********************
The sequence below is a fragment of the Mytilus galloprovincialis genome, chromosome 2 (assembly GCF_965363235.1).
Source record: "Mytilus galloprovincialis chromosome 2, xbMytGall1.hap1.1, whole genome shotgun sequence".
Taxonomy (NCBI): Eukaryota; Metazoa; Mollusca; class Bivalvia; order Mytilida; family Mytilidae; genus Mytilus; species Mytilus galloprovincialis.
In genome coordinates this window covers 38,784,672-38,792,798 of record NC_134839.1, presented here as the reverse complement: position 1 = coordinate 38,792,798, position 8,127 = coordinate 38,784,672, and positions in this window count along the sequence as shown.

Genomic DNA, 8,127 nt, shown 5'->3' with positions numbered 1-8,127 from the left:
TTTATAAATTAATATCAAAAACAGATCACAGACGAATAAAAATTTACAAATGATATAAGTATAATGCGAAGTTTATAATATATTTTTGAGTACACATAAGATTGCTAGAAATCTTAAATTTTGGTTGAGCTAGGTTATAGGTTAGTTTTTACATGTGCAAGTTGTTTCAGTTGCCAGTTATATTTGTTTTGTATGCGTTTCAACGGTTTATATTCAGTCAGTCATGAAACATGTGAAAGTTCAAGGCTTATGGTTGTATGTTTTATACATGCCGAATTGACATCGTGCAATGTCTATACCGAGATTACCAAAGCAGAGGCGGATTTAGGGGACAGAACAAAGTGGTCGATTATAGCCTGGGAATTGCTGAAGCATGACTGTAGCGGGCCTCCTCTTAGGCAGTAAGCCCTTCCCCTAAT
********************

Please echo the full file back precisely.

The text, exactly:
The sequence below is a fragment of the Mytilus galloprovincialis genome, chromosome 2 (assembly GCF_965363235.1).
Source record: "Mytilus galloprovincialis chromosome 2, xbMytGall1.hap1.1, whole genome shotgun sequence".
Taxonomy (NCBI): Eukaryota; Metazoa; Mollusca; class Bivalvia; order Mytilida; family Mytilidae; genus Mytilus; species Mytilus galloprovincialis.
In genome coordinates this window covers 38,784,672-38,792,798 of record NC_134839.1, presented here as the reverse complement: position 1 = coordinate 38,792,798, position 8,127 = coordinate 38,784,672, and positions in this window count along the sequence as shown.

Genomic DNA, 8,127 nt, shown 5'->3' with positions numbered 1-8,127 from the left:
TTTATAAATTAATATCAAAAACAGATCACAGACGAATAAAAATTTACAAATGATATAAGTATAATGCGAAGTTTATAATATATTTTTGAGTACACATAAGATTGCTAGAAATCTTAAATTTTGGTTGAGCTAGGTTATAGGTTAGTTTTTACATGTGCAAGTTGTTTCAGTTGCCAGTTATATTTGTTTTGTATGCGTTTCAACGGTTTATATTCAGTCAGTCATGAAACATGTGAAAGTTCAAGGCTTATGGTTGTATGTTTTATACATGCCGAATTGACATCGTGCAATGTCTATACCGAGATTACCAAAGCAGAGGCGGATTTAGGGGACAGAACAAAGTGGTCGATTATAGCCTGGGAATTGCTGAAGCATGACTGTAGCGGGCCTCCTCTTAGGCAGTAAGCCCTTCCCCTAAT